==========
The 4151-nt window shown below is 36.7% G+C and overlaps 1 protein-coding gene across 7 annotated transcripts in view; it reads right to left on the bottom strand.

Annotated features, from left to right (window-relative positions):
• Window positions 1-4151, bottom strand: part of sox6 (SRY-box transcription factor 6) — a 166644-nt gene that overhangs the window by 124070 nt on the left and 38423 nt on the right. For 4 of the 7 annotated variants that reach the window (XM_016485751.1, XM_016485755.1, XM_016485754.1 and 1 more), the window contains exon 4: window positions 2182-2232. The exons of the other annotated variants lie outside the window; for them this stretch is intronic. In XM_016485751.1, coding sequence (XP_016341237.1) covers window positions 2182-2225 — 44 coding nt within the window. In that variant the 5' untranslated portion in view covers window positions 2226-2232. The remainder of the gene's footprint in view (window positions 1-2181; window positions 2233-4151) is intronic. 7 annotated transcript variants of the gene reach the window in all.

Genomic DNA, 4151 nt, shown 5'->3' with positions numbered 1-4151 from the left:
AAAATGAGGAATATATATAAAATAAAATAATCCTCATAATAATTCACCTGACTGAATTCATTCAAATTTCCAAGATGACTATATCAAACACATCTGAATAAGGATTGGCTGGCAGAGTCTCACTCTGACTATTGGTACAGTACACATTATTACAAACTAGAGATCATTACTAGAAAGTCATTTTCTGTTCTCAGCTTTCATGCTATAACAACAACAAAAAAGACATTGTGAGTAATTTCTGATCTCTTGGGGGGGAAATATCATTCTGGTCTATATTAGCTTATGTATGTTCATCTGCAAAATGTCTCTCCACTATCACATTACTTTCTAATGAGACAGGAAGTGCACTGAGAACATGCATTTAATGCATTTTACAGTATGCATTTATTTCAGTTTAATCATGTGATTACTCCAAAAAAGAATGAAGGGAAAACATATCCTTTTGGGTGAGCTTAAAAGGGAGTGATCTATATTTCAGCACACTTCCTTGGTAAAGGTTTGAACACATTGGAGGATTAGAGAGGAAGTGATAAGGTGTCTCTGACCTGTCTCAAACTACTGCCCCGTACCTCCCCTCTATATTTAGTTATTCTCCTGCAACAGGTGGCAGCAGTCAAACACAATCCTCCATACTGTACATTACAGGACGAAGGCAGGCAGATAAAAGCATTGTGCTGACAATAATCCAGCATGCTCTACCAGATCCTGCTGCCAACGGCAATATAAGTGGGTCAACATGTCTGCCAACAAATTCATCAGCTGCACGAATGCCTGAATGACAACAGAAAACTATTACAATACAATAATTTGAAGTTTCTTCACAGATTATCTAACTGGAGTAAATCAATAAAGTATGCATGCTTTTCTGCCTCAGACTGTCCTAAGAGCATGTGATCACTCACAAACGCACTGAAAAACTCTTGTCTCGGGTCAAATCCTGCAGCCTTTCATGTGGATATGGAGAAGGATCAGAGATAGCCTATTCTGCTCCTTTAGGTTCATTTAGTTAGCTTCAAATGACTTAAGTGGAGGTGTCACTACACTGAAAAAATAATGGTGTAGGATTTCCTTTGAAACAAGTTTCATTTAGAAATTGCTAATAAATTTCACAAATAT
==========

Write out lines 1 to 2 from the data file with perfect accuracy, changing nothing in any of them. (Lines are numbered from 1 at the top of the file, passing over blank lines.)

The 4151-nt window shown below is 36.7% G+C and overlaps 1 protein-coding gene across 7 annotated transcripts in view; it reads right to left on the bottom strand.

Annotated features, from left to right (window-relative positions):